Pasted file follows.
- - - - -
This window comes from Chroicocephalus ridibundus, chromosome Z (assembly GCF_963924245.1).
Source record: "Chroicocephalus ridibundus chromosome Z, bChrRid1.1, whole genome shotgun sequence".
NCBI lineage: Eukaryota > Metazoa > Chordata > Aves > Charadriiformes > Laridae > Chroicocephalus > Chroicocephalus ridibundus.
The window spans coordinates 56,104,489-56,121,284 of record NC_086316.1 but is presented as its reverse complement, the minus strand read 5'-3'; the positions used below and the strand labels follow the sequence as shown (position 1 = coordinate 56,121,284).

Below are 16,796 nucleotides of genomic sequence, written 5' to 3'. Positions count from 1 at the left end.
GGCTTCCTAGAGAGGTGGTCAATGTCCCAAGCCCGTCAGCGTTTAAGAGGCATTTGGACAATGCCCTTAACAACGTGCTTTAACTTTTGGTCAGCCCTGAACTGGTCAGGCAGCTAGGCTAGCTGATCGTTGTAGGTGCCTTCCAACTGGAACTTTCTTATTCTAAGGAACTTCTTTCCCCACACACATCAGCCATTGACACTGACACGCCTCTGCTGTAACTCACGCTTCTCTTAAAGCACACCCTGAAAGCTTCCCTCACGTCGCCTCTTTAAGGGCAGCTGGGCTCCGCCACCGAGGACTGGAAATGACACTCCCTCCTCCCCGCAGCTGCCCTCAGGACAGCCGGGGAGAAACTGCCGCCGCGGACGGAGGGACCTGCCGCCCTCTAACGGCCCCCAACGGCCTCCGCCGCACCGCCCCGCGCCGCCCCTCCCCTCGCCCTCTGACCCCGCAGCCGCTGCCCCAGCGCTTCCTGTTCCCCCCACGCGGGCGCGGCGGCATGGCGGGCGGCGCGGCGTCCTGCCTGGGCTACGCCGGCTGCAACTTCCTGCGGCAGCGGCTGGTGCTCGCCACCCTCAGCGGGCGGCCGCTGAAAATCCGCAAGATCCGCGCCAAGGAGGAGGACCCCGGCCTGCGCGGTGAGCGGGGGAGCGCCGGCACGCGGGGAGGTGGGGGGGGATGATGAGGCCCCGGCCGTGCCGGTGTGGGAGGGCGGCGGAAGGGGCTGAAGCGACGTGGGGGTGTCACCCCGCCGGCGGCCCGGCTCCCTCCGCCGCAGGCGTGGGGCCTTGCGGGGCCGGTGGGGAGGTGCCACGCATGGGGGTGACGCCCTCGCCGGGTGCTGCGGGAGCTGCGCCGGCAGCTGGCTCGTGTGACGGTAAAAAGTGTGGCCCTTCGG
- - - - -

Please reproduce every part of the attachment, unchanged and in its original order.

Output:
This window comes from Chroicocephalus ridibundus, chromosome Z (assembly GCF_963924245.1).
Source record: "Chroicocephalus ridibundus chromosome Z, bChrRid1.1, whole genome shotgun sequence".
NCBI lineage: Eukaryota > Metazoa > Chordata > Aves > Charadriiformes > Laridae > Chroicocephalus > Chroicocephalus ridibundus.
The window spans coordinates 56,104,489-56,121,284 of record NC_086316.1 but is presented as its reverse complement, the minus strand read 5'-3'; the positions used below and the strand labels follow the sequence as shown (position 1 = coordinate 56,121,284).

Below are 16,796 nucleotides of genomic sequence, written 5' to 3'. Positions count from 1 at the left end.
GGCTTCCTAGAGAGGTGGTCAATGTCCCAAGCCCGTCAGCGTTTAAGAGGCATTTGGACAATGCCCTTAACAACGTGCTTTAACTTTTGGTCAGCCCTGAACTGGTCAGGCAGCTAGGCTAGCTGATCGTTGTAGGTGCCTTCCAACTGGAACTTTCTTATTCTAAGGAACTTCTTTCCCCACACACATCAGCCATTGACACTGACACGCCTCTGCTGTAACTCACGCTTCTCTTAAAGCACACCCTGAAAGCTTCCCTCACGTCGCCTCTTTAAGGGCAGCTGGGCTCCGCCACCGAGGACTGGAAATGACACTCCCTCCTCCCCGCAGCTGCCCTCAGGACAGCCGGGGAGAAACTGCCGCCGCGGACGGAGGGACCTGCCGCCCTCTAACGGCCCCCAACGGCCTCCGCCGCACCGCCCCGCGCCGCCCCTCCCCTCGCCCTCTGACCCCGCAGCCGCTGCCCCAGCGCTTCCTGTTCCCCCCACGCGGGCGCGGCGGCATGGCGGGCGGCGCGGCGTCCTGCCTGGGCTACGCCGGCTGCAACTTCCTGCGGCAGCGGCTGGTGCTCGCCACCCTCAGCGGGCGGCCGCTGAAAATCCGCAAGATCCGCGCCAAGGAGGAGGACCCCGGCCTGCGCGGTGAGCGGGGGAGCGCCGGCACGCGGGGAGGTGGGGGGGGATGATGAGGCCCCGGCCGTGCCGGTGTGGGAGGGCGGCGGAAGGGGCTGAAGCGACGTGGGGGTGTCACCCCGCCGGCGGCCCGGCTCCCTCCGCCGCAGGCGTGGGGCCTTGCGGGGCCGGTGGGGAGGTGCCACGCATGGGGGTGACGCCCTCGCCGGGTGCTGCGGGAGCTGCGCCGGCAGCTGGCTCGTGTGACGGTAAAAAGTGTGGCCCTTCGG